More on Vision Insurance
Why Are Visually Impaired Americans Not Getting Eye Care?
Mainly It's Cost, Lack of Insurance and No Perception of Need
May 2011 — If you were visually impaired or had an age-related eye disease, would you get regular eye care? Many Americans aged 40 and over with these problems don't, says the government's Centers for Disease Control and Prevention (CDC).
Eye care cost or lack of health insurance (39.8 percent) and perception of no need or not having thought of it (34.6 percent) were the most common reasons cited when people were asked why they hadn't visited an eye care provider in the last year. And while 21.1 percent chose the "other" response, more specific reasons were "do not have/know an eye doctor," "too far, no transportation" and "could not get appointments."
Men were more likely than women to report no need for eye care (41.7 percent vs. 28.7 percent). Also, those 65 or older reported this more than those aged 40-64 (43.8 percent vs. 32.9 percent). "A possible reason for this is that older adults might regard impairment as a normal part of aging," wrote the study authors.
The authors also noted that a previous study had shown that primary-care providers were not adequately highlighting the need for eye care to their patients.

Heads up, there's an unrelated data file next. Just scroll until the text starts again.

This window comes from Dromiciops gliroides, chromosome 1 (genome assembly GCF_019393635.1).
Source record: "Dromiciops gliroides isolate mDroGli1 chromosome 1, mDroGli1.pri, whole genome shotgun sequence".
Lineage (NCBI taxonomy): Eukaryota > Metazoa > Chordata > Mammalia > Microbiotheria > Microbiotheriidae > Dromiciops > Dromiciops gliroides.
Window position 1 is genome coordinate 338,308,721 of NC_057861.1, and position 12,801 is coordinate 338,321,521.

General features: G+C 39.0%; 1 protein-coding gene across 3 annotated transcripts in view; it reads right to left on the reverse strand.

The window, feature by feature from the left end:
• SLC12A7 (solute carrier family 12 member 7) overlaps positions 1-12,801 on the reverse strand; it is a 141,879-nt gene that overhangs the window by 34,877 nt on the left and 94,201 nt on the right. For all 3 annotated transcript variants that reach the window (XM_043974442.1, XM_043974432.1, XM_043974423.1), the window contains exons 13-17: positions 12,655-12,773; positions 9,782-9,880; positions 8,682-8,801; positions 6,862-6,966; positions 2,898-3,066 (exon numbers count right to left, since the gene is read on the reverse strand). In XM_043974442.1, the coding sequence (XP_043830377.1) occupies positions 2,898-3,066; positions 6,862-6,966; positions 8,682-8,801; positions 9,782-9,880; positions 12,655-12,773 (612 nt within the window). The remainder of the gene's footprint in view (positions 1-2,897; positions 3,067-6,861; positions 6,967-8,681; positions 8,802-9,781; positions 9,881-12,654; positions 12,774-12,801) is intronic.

Regarding cost and lack of insurance, only 21.6 percent of Massachusetts respondents aged 40-64 chose that reason for not getting eye exams. But in Tennessee it was 60.4 percent. For those 65 and older, in Massachusetts it was 8.9 percent, but in West Virginia it was 48.0 percent. As the study authors noted, Massachusetts is the state with the smallest percentage of residents with no health insurance.
The CDC's analysis used data from Behavioral Risk Factor Surveillance System surveys, a series of annual, state-based phone surveys, conducted from 2006 to 2009. Data from 21 states were used in the analysis, with a sample of 11,503 adults aged 40 or over with self-reported moderate to severe visual impairment who had not visited an eye care provider in the previous year. The definition of "visual impairment" was difficulty in recognizing a friend across the street and in reading various types of printed material.
The study report appeared on May 20 in the CDC's Morbidity and Mortality Weekly Report.